Now, substitute “Mesa Air Group” for “big oil company” and “Aloha Airlines for “Aloha Gas” and the story is, for all practical purposes, the same. The primary difference is that in the gasoline price example, government officials would cry “Anti-trust violations” and remedy the situation immediately. Not so in the airline scenario, however.

Why the difference in the public’s and the government’s attitudes? For one, the public has become accustomed to long-distance flying at remarkably low prices. It cannot fathom that short range flying in recent years has not realized the same efficiencies as long-distance flights, but that’s indeed the case. As for the government’s response, wording in the airline deregulation act provides some immunity from prosecution for airlines which sell tickets at below cost prices. Surely the architects of that law never envisioned this wording being abused in the manner that Mesa Airlines is currently employing, but so it goes.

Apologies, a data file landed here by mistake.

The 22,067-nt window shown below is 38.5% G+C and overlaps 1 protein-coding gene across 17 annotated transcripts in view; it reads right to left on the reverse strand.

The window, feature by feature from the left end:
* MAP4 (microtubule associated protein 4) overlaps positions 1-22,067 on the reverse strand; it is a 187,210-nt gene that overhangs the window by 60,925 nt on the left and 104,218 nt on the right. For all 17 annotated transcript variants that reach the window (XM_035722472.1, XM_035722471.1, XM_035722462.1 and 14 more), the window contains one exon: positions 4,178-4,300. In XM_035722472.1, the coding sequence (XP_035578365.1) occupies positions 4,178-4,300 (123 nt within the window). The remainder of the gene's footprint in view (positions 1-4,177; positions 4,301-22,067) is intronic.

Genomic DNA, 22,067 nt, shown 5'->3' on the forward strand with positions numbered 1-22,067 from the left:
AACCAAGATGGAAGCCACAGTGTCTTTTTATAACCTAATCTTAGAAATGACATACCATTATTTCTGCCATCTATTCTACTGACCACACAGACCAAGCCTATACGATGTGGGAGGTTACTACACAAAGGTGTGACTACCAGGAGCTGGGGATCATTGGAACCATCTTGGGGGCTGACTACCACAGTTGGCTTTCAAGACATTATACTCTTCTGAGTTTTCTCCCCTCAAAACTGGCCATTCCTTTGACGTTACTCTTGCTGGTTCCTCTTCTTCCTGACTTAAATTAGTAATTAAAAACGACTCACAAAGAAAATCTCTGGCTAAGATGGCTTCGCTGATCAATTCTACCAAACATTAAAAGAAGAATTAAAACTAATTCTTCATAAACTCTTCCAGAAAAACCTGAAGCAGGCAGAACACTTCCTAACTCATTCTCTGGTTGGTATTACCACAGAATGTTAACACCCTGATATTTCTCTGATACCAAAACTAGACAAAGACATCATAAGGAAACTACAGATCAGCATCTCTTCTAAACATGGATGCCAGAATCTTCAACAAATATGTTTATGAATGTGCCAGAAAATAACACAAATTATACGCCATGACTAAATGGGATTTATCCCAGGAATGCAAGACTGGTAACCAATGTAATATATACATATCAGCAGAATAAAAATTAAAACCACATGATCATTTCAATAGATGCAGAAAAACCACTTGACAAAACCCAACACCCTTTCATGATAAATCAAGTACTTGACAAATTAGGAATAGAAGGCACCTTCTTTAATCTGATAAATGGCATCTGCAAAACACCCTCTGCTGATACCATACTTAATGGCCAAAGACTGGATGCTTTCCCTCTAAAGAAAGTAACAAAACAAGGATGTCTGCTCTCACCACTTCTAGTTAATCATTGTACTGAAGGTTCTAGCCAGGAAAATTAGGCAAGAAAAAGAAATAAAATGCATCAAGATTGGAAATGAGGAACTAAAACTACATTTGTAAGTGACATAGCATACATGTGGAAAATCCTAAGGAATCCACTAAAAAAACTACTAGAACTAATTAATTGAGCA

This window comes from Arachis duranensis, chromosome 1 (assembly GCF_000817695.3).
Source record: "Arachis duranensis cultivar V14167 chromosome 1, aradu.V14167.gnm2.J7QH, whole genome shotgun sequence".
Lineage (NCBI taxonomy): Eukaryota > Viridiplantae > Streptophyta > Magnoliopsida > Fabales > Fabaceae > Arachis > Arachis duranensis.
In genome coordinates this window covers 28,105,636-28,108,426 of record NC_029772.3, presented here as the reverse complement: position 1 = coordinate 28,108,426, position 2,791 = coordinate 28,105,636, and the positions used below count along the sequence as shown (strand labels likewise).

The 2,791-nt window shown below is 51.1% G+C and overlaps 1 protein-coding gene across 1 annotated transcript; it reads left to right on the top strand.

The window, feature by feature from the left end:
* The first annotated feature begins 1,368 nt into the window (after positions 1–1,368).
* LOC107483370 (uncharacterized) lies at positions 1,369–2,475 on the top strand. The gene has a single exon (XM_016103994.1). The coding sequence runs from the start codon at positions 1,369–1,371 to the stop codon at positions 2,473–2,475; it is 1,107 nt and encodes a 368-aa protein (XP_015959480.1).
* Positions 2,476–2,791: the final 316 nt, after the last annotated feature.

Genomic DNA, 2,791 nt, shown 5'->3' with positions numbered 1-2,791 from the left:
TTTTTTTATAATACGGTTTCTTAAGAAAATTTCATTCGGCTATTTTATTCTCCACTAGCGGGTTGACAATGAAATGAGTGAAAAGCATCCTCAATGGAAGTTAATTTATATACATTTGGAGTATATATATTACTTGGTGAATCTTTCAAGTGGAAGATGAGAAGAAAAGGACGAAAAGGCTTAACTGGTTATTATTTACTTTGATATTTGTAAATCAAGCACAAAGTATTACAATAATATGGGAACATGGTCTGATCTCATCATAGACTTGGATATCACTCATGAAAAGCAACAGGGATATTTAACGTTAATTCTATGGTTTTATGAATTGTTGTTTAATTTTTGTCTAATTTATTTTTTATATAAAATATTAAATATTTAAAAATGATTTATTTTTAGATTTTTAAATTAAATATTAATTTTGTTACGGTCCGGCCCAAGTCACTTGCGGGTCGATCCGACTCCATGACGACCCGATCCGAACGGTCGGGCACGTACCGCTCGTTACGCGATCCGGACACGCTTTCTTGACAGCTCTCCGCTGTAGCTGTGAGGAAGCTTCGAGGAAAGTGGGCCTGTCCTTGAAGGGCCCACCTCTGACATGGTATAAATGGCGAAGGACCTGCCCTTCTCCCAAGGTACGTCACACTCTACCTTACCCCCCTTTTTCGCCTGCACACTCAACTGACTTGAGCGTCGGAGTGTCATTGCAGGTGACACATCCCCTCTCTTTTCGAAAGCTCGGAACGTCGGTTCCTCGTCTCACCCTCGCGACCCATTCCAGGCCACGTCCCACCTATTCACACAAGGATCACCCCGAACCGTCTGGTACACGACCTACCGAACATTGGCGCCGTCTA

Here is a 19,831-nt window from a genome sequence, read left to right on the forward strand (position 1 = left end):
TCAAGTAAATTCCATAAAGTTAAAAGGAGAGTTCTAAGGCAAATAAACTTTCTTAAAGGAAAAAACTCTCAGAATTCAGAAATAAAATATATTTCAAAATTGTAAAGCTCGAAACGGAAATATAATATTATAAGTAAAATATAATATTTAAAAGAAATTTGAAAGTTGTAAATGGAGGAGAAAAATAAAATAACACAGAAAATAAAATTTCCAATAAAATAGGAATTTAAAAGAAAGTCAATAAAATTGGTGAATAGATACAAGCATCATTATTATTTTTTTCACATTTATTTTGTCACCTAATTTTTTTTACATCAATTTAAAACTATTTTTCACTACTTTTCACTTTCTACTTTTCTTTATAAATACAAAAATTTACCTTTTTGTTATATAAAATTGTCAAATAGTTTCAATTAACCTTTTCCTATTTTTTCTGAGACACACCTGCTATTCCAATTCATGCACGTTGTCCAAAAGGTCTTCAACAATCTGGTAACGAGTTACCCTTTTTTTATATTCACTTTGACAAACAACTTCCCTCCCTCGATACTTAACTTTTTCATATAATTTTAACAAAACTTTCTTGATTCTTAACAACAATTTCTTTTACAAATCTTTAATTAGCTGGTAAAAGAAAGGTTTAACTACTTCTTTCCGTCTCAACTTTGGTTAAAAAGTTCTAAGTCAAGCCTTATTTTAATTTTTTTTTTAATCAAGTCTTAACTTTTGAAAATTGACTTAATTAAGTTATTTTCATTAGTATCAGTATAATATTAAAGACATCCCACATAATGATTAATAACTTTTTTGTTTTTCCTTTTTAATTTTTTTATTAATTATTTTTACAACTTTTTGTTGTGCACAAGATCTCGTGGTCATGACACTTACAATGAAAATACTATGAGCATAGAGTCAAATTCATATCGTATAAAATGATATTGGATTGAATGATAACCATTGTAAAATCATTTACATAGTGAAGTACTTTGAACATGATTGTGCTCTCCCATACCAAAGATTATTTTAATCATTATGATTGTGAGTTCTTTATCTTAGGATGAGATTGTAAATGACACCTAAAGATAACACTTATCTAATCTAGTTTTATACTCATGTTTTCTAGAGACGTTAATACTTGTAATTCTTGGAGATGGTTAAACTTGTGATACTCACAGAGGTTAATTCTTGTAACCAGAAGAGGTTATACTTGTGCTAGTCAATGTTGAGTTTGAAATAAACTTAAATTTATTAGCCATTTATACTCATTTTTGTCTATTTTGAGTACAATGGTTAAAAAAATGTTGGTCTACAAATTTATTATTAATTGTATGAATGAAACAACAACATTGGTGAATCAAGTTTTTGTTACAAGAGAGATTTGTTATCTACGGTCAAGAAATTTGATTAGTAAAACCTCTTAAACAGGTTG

Thus, the fare war we’re seeing here in Hawaii is actually a classic case of anti-competitive behavior which is only tolerated by the government because of flawed language in the airline deregulation act. Should that wording be corrected to allow legitimate uses of below-cost ticket sales but prohibit the type of sustained anti-competitive behaviors exhibited by Mesa Air Group, the survival prospects of Aloha Airlines would improve dramatically.